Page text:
“Ah. The joy of self-sacrifice?”

There was a trace of haughty disdain in my voice. I heard it, and wished I’d done better at concealing it but, in all honesty, what could the woman have expected? I’d lived my whole life for other people, as much by the accident of my birth itself as the choice to adhere to the rules and values we had back home. All right, perhaps I’d not been as chained as Wynne had—though we’d still had our walls, oh, yes—but the anger rose in me all the same. I’d been my father’s daughter, taken the woman’s role in our house; I’d cooked and cleaned and scrubbed, fetched water and washed clothes, and made myself busy when the men were talking… all those things. I’d acquiesced to his wishes at every turn, whether it was in restricting myself to gate trade instead of looking for work in the market, or a place in service, or so carefully guarding my honour and my reputation the way he’d wanted. And yes, maybe I’d believed in it, maybe I’d been so hard inured to Father’s view of the world that I thought that did make us better… that it made me better than the girls who worked for the human stallholders, trading in smiles and favours, or the girls who went to the bad, as the older folk called it, and ended up with round-eared babies on their hips and no honour to their names, but that didn’t matter.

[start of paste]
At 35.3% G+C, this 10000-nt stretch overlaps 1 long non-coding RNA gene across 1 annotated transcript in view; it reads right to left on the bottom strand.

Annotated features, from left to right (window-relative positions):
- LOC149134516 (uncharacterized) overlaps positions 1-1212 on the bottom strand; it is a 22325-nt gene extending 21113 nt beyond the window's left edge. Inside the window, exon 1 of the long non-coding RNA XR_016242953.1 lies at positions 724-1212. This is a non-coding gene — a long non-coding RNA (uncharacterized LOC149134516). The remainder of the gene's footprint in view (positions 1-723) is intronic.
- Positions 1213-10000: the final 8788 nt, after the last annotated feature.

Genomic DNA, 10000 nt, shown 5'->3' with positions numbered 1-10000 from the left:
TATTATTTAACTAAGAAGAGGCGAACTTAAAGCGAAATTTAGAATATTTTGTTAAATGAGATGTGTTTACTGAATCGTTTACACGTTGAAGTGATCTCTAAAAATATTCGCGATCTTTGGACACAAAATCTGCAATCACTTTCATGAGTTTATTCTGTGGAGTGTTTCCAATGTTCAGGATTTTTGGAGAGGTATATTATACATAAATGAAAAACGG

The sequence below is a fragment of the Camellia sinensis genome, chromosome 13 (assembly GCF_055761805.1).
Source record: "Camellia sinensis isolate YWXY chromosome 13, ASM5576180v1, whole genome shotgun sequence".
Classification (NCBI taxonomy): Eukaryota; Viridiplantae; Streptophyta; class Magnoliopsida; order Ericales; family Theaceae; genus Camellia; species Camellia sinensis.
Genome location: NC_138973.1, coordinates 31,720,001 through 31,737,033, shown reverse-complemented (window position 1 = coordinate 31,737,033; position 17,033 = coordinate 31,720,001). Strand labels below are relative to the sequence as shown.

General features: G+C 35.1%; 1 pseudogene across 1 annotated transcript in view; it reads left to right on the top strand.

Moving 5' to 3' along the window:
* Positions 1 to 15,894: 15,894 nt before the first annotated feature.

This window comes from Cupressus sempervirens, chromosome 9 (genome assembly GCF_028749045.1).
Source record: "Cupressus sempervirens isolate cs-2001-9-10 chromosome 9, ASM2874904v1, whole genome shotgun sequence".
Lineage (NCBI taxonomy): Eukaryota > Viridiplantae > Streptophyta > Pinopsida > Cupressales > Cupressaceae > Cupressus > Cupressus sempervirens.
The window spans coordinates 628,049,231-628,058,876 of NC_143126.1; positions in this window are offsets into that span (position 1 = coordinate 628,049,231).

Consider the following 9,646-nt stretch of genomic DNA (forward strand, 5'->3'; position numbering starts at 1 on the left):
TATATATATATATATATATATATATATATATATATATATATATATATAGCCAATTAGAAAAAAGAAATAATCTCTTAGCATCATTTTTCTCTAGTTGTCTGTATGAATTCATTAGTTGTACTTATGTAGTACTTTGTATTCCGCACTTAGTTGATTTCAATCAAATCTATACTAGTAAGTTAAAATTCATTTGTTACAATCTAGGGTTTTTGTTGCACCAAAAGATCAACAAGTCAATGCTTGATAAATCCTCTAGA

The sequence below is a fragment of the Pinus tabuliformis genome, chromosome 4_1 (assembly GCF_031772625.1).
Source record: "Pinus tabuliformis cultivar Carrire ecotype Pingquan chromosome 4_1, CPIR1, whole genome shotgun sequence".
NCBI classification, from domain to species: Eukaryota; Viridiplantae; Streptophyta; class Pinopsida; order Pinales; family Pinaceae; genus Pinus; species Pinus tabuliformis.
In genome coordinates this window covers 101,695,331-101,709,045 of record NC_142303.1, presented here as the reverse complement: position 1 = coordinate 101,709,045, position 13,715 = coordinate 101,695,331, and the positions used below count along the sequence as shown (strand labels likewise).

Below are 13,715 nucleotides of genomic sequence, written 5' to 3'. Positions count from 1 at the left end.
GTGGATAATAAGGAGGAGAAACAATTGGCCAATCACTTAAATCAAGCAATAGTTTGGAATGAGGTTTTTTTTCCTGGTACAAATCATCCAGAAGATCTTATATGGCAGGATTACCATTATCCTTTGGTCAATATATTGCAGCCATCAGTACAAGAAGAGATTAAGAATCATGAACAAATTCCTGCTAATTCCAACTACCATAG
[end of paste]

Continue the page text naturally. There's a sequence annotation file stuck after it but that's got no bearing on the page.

What mattered was that I’d been due my life; due that day when I would marry, and have as much independence as any elven woman ever did… until even that was taken away.

I huffed out the breath I’d barely realised I was holding, and watched it mist on the air in front of me.